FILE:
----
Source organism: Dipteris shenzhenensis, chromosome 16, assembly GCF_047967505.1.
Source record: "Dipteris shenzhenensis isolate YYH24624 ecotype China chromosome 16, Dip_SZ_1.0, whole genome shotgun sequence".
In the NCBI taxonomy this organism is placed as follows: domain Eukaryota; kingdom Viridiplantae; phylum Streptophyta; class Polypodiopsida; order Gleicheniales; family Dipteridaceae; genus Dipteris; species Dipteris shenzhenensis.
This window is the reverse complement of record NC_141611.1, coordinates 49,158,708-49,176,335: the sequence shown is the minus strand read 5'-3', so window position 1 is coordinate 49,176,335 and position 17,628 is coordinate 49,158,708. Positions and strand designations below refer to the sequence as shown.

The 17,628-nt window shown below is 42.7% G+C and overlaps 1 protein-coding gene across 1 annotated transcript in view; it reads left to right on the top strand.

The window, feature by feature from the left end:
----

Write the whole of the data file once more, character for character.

Source organism: Dipteris shenzhenensis, chromosome 16, assembly GCF_047967505.1.
Source record: "Dipteris shenzhenensis isolate YYH24624 ecotype China chromosome 16, Dip_SZ_1.0, whole genome shotgun sequence".
In the NCBI taxonomy this organism is placed as follows: domain Eukaryota; kingdom Viridiplantae; phylum Streptophyta; class Polypodiopsida; order Gleicheniales; family Dipteridaceae; genus Dipteris; species Dipteris shenzhenensis.
This window is the reverse complement of record NC_141611.1, coordinates 49,158,708-49,176,335: the sequence shown is the minus strand read 5'-3', so window position 1 is coordinate 49,176,335 and position 17,628 is coordinate 49,158,708. Positions and strand designations below refer to the sequence as shown.

The 17,628-nt window shown below is 42.7% G+C and overlaps 1 protein-coding gene across 1 annotated transcript in view; it reads left to right on the top strand.

The window, feature by feature from the left end: